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The work of documentary photographer Paul Thompson (dates unknown) appeared regularly throughout the 1910s and 1920s in newspapers, popular magazines, and art magazines. He ran a photography agency in the 1910s, employing other photographers and providing journalists, magazines, and newspapers with images from his photo archive. He travelled to Europe to document the First World War, and his images appear on American propaganda posters of the period.
Paul Thompson's "This is not a Nevinson: Negro Troopers marching up Fifth Avenue on the last lap of their journey from Paris to Harlem" in Playboy: A Portfolio of Art and Satire 2 (1919)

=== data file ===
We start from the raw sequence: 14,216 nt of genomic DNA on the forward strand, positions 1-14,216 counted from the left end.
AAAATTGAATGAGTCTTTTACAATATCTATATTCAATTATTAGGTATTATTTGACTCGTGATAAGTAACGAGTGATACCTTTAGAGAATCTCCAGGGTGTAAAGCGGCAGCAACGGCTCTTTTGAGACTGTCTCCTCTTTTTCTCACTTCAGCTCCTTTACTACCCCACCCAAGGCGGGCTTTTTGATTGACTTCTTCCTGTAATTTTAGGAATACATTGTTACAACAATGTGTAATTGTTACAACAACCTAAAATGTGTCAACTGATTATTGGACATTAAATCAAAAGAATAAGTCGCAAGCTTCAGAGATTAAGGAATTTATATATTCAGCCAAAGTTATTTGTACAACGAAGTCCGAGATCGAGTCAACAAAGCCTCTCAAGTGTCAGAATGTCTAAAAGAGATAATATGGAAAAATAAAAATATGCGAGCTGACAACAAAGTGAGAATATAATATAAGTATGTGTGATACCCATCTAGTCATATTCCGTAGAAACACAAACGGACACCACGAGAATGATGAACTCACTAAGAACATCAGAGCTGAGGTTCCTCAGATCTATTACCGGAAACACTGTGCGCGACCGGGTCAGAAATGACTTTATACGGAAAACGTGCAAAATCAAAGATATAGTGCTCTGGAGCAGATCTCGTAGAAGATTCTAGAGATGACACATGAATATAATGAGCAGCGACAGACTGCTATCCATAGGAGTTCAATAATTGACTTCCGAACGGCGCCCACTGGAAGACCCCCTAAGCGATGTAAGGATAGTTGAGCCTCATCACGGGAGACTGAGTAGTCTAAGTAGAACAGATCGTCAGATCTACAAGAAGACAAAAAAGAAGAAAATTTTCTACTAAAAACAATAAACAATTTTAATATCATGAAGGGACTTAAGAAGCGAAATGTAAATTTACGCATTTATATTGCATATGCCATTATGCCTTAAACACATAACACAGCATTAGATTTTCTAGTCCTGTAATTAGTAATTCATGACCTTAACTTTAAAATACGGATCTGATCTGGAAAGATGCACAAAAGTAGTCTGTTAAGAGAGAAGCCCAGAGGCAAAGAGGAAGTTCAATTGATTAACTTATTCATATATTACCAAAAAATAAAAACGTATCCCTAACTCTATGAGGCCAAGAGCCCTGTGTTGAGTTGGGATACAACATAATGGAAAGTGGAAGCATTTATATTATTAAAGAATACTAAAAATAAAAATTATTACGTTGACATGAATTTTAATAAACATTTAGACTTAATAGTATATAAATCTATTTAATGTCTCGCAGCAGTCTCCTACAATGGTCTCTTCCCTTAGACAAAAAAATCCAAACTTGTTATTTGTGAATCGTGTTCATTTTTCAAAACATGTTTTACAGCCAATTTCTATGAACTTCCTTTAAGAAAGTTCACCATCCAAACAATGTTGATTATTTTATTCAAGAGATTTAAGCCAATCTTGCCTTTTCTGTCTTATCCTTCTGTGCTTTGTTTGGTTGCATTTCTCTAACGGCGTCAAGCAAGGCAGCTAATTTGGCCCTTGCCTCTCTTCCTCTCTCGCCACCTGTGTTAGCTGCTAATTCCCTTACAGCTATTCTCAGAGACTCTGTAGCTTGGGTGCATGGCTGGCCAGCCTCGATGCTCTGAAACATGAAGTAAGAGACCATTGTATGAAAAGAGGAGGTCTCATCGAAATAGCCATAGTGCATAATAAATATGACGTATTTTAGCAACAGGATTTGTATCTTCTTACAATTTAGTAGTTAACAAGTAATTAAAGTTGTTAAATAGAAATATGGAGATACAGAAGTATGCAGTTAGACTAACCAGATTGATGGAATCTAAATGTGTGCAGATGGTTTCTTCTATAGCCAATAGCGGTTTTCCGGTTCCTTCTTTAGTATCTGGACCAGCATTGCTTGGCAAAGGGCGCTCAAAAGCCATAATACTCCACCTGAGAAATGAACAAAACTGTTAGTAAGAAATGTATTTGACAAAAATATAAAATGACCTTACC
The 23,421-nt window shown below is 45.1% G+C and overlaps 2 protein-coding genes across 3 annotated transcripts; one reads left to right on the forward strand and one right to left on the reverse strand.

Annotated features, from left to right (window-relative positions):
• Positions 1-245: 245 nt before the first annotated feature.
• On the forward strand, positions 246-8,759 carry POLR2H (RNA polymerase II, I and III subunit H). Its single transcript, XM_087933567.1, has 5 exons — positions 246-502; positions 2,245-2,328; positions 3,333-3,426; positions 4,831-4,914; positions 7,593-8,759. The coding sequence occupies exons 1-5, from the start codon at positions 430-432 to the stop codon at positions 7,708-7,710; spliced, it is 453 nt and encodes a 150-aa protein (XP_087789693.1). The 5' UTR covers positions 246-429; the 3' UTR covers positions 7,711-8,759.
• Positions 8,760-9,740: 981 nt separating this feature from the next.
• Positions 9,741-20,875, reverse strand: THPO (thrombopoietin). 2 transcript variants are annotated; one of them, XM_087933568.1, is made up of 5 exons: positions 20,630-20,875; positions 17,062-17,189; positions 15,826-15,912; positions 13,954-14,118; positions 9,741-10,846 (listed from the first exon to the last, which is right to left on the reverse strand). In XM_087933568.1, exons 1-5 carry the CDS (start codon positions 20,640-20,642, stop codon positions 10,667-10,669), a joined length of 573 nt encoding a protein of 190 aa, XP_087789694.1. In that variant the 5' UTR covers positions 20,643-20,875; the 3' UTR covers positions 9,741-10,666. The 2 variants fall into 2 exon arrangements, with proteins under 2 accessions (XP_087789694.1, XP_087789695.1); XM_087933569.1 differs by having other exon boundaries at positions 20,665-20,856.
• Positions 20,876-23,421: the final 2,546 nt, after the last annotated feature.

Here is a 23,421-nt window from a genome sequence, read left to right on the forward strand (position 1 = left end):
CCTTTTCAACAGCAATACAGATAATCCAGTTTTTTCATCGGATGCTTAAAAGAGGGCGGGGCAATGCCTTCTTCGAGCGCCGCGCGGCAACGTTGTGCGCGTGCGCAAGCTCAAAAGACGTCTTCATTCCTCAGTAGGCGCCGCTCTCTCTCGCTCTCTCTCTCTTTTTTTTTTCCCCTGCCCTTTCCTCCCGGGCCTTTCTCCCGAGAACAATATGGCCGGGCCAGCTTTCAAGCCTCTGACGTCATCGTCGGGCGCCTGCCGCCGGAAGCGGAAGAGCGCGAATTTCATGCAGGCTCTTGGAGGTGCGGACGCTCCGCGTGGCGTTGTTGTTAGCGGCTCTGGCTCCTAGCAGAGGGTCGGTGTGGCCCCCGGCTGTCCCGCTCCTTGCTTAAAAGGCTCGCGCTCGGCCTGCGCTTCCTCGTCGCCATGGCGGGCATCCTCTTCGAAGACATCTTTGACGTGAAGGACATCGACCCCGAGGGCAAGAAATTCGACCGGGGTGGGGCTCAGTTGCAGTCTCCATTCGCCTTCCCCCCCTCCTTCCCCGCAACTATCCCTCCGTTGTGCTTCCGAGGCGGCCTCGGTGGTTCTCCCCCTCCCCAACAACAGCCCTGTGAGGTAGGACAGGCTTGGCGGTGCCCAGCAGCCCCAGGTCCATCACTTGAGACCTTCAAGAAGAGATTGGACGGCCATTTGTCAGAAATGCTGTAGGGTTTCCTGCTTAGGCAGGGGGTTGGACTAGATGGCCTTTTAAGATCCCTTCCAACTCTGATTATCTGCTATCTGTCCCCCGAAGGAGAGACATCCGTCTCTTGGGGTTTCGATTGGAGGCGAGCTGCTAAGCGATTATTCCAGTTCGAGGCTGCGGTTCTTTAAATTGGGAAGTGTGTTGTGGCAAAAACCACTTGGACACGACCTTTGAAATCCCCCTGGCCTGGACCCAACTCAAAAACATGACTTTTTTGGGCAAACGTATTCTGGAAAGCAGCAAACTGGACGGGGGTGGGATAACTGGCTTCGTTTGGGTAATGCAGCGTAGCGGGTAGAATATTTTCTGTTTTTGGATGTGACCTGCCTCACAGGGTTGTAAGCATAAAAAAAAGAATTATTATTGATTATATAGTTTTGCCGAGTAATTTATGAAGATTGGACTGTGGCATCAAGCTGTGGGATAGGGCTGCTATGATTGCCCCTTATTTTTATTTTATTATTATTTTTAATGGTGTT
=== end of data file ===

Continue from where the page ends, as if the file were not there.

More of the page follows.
This image, printed in Egmont Arens's art periodical Playboy, marks an important event of the First World War and of African-American history. The 369th Regiment--known as "The Hellfighters of Harlem"--was one of the most highly decorated American regiments, and served the most days in combat of any American unit. They gained fame at home through newspaper reports of their actions and fame in France through their renowned band, which supposedly helped set off the jazz craze in Europe. When they left for the war as a National Guard unit, they had not been allowed to march with other Guardsmen through New York because they were Black. Their white commander, Colonel William Haywood, ensured that this would not happen upon their return. Arriving in February 1919, they were met by a crowd estimated at one million people, who cheered them as they marched up Fifth Avenue from Madison Square to Harlem. The title of the photograph takes a jab at the English artist C. R. W. Nevinson, the futurist turned war artist who visited New York in 1919 on a wave of celebrity, only to alienate himself by making condescending public statements about the state of American art.